MUNICH, Germany, FEB. 1, 2011 (Zenit.org).- The bishops of Europe are underlining the need for integration within the various disciplines in the university, to unite efforts to seek the truth.
This was one of the topics discussed in a four-day congress in Munich on “Formation, Education and the Gospel: Perspectives for University Pastoral Work in Europe,” which ended Sunday.
The congress, organized by the Council of European Bishops’ Conferences (CCEE), brought together 60 delegates from various countries as well as representatives from the Vatican Congregation for Catholic Education and the Pontifical Council for Migrants and Travelers.
In his address, Archbishop Vincent Nichols of Westminster, president of CCEE Commission on Catechesis, Schools and Universities, spoke about Blessed John Henry Newman’s vision of education.
The prelate noted that Newman, concerned with the fragmentation of thought within the university, underlined the need for integration, a common search for truth among all disciplines.
The archbishop added that this point was also emphasized by John Paul II and Benedict XVI, “who pointed out the crisis of truth and alienation that the university is going through,” a CCEE press release reported.
Cardinal Reinhard Marx, archbishop of Munich and Freising, highlighted the need of promoting a new humanism through pastoral work in universities.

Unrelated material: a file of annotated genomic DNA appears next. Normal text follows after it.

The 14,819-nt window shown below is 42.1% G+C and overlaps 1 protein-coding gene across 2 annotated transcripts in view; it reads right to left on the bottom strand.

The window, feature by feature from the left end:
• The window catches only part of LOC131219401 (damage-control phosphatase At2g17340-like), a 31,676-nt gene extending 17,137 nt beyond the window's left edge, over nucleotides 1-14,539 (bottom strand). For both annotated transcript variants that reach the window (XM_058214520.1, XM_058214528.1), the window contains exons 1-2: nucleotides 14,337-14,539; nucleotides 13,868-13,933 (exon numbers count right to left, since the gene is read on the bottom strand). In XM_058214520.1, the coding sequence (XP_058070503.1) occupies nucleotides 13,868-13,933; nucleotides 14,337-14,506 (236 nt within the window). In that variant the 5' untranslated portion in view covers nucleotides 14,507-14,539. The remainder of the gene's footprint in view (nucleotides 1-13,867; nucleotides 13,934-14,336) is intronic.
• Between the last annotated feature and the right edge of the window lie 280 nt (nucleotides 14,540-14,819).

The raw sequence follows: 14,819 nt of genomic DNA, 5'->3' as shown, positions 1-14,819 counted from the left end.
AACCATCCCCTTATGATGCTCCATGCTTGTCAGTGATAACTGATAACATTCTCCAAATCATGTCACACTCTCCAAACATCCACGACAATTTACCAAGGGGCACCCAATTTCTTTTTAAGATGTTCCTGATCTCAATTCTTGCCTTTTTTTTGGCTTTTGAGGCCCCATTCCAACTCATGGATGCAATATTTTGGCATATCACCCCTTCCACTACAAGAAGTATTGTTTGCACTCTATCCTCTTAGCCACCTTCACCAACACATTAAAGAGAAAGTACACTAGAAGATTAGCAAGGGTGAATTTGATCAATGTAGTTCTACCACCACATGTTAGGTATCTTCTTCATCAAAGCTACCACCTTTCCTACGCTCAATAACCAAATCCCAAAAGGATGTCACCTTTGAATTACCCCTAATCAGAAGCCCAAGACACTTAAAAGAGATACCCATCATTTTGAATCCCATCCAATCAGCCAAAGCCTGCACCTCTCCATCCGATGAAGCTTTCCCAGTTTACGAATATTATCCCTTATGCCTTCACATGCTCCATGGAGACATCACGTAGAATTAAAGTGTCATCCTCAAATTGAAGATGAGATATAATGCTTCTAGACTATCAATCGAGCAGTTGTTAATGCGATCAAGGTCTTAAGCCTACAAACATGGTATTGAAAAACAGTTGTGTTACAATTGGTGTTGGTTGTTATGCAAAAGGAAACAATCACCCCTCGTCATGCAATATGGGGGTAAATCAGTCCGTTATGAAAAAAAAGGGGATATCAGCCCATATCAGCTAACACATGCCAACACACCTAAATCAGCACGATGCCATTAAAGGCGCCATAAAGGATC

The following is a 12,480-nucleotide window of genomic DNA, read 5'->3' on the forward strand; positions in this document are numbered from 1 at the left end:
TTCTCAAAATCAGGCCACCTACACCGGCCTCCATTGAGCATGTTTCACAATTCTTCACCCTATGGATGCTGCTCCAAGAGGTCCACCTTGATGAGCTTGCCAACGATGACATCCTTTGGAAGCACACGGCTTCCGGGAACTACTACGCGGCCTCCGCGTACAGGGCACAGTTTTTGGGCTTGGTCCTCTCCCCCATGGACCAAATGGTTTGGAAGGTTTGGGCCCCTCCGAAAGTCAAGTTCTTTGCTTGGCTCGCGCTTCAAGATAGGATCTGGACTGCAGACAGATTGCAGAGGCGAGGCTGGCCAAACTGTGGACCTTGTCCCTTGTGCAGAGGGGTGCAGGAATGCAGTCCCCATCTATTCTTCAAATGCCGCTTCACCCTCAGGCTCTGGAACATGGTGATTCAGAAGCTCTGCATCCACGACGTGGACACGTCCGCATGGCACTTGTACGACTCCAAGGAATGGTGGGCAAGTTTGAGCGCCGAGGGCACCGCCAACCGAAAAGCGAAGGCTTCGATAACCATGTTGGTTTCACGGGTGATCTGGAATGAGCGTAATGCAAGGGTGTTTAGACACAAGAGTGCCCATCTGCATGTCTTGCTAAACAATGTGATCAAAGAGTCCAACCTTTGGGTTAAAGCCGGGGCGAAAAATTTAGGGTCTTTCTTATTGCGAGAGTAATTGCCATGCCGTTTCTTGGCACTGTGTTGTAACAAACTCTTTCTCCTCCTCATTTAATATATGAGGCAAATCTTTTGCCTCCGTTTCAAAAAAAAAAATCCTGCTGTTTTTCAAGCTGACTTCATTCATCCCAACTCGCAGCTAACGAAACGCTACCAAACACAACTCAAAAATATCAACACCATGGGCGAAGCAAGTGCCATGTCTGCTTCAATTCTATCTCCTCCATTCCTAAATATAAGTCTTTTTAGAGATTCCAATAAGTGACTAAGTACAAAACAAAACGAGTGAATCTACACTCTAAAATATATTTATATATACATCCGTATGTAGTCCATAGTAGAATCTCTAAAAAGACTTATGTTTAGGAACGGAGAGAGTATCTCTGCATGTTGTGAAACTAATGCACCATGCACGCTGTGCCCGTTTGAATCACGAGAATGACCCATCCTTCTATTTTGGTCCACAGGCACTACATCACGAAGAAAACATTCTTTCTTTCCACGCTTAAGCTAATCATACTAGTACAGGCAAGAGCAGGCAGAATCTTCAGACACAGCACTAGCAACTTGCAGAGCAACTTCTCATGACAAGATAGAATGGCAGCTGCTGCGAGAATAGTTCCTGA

The CCEE communiqué noted, “To this end, the Church should have a global vision of science, promoting a thorough pedagogical formation based on trust, helping people cope with the plurality marking the future of our cities and going back to the original task of universities: growth of mankind, spiritual development and interest in common good.”
The meeting participants focused on three areas of study: university students today; the experience of faith in universities; and dialogue between faith, science and culture.
They discussed various pastoral initiatives being promoted by the various bishops’ conferences throughout Europe.
In particular, the German bishops presented a project named “ora et labora” aimed at helping students manage their time and place priorities on education, prayer and rest.
On Saturday, the participants visited a monument to members of the White Rose Group, an organization of German Christian students who opposed the Nazi regime in a nonviolent way.
The meeting ended with a Mass celebrated by Cardinal Marx in the cathedral of Munich.